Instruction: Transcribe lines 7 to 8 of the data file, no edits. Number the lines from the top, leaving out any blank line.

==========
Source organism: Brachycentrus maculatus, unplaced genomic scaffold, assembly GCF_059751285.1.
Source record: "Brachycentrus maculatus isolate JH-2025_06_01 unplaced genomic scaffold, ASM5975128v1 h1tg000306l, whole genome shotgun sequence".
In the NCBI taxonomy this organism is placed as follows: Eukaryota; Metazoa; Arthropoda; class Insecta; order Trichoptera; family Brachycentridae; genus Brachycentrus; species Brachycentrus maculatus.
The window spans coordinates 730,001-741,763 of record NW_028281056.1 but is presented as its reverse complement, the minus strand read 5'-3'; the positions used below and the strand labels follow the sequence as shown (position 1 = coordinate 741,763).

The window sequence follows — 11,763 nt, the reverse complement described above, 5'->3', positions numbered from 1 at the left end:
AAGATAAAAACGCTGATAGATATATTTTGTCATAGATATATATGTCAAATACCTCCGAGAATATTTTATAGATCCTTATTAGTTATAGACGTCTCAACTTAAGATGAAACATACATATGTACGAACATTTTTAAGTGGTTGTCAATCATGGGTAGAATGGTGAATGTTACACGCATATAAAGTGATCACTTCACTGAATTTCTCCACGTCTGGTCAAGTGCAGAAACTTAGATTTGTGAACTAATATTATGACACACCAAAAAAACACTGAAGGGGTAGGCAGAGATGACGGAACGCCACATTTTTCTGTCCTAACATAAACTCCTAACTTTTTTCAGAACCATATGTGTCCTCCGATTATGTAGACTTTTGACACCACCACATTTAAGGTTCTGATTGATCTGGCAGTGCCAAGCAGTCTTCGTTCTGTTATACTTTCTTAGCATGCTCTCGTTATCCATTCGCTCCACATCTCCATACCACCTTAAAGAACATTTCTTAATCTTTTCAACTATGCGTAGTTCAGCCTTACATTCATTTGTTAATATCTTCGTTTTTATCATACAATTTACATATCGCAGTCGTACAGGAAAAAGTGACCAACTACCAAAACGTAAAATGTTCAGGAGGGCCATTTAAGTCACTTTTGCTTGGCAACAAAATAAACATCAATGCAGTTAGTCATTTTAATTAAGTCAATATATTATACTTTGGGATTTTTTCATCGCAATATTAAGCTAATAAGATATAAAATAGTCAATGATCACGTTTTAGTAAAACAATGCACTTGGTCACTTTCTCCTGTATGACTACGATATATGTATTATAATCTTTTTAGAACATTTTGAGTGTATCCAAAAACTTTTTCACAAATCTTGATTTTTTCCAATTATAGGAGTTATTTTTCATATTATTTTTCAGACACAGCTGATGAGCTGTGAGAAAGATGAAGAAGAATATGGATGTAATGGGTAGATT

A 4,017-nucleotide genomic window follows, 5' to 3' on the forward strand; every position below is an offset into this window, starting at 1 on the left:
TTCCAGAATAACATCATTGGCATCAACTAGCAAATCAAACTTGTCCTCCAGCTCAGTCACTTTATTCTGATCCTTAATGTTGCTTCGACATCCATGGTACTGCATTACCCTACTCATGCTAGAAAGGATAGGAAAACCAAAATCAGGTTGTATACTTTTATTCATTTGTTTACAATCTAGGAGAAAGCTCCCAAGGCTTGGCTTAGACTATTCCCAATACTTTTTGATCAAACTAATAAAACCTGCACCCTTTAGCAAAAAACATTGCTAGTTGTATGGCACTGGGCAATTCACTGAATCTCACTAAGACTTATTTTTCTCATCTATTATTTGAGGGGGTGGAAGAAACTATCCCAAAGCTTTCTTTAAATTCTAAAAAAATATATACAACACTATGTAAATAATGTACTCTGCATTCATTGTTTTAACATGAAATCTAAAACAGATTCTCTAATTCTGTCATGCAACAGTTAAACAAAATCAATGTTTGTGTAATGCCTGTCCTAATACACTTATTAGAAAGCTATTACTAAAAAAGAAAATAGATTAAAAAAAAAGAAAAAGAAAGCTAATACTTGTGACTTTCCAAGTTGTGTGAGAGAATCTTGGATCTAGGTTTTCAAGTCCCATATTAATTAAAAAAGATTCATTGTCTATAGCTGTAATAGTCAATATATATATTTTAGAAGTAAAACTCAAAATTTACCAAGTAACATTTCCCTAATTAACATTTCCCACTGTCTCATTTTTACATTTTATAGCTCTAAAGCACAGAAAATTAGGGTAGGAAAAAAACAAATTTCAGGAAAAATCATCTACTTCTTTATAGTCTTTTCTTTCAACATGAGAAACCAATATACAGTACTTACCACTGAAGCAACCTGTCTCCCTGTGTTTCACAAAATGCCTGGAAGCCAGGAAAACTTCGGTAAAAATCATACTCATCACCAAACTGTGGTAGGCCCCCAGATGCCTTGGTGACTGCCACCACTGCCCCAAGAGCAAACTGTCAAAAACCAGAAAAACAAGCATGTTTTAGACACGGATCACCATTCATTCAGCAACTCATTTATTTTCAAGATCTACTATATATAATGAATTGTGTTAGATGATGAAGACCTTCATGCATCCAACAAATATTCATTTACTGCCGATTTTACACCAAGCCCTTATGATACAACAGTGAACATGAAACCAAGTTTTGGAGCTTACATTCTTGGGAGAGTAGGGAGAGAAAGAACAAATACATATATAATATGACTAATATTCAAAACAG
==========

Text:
A 4,017-nucleotide genomic window follows, 5' to 3' on the forward strand; every position below is an offset into this window, starting at 1 on the left:
TTCCAGAATAACATCATTGGCATCAACTAGCAAATCAAACTTGTCCTCCAGCTCAGTCACTTTATTCTGATCCTTAATGTTGCTTCGACATCCATGGTACTGCATTACCCTACTCATGCTAGAAAGGATAGGAAAACCAAAATCAGGTTGTATACTTTTATTCATTTGTTTACAATCTAGGAGAAAGCTCCCAAGGCTTGGCTTAGACTATTCCCAATACTTTTTGATCAAACTAATAAAACCTGCACCCTTTAGCAAAAAACATTGCTAGTTGTATGGCACTGGGCAATTCACTGAATCTCACTAAGACTTATTTTTCTCATCTATTATTTGAGGGGGTGGAAGAAACTATCCCAAAGCTTTCTTTAAATTCTAAAAAAATATATACAACACTATGTAAATAATGTACTCTGCATTCATTGTTTTAACATGAAATCTAAAACAGATTCTCTAATTCTGTCATGCAACAGTTAAACAAAATCAATGTTTGTGTAATGCCTGTCCTAATACACTTATTAGAAAGCTATTACTAAAAAAGAAAATAGATTAAAAAAAAAGAAAAAGAAAGCTAATACTTGTGACTTTCCAAGTTGTGTGAGAGAATCTTGGATCTAGGTTTTCAAGTCCCATATTAATTAAAAAAGATTCATTGTCTATAGCTGTAATAGTCAATATATATATTTTAGAAGTAAAACTCAAAATTTACCAAGTAACATTTCCCTAATTAACATTTCCCACTGTCTCATTTTTACATTTTATAGCTCTAAAGCACAGAAAATTAGGGTAGGAAAAAAACAAATTTCAGGAAAAATCATCTACTTCTTTATAGTCTTTTCTTTCAACATGAGAAACCAATATACAGTACTTACCACTGAAGCAACCTGTCTCCCTGTGTTTCACAAAATGCCTGGAAGCCAGGAAAACTTCGGTAAAAATCATACTCATCACCAAACTGTGGTAGGCCCCCAGATGCCTTGGTGACTGCCACCACTGCCCCAAGAGCAAACTGTCAAAAACCAGAAAAACAAGCATGTTTTAGACACGGATCACCATTCATTCAGCAACTCATTTATTTTCAAGATCTACTATATATAATGAATTGTGTTAGATGATGAAGACCTTCATGCATCCAACAAATATTCATTTACTGCCGATTTTACACCAAGCCCTTATGATACAACAGTGAACATGAAACCAAGTTTTGGAGCTTACATTCTTGGGAGAGTAGGGAGAGAAAGAACAAATACATATATAATATGACTAATATTCAAAACAG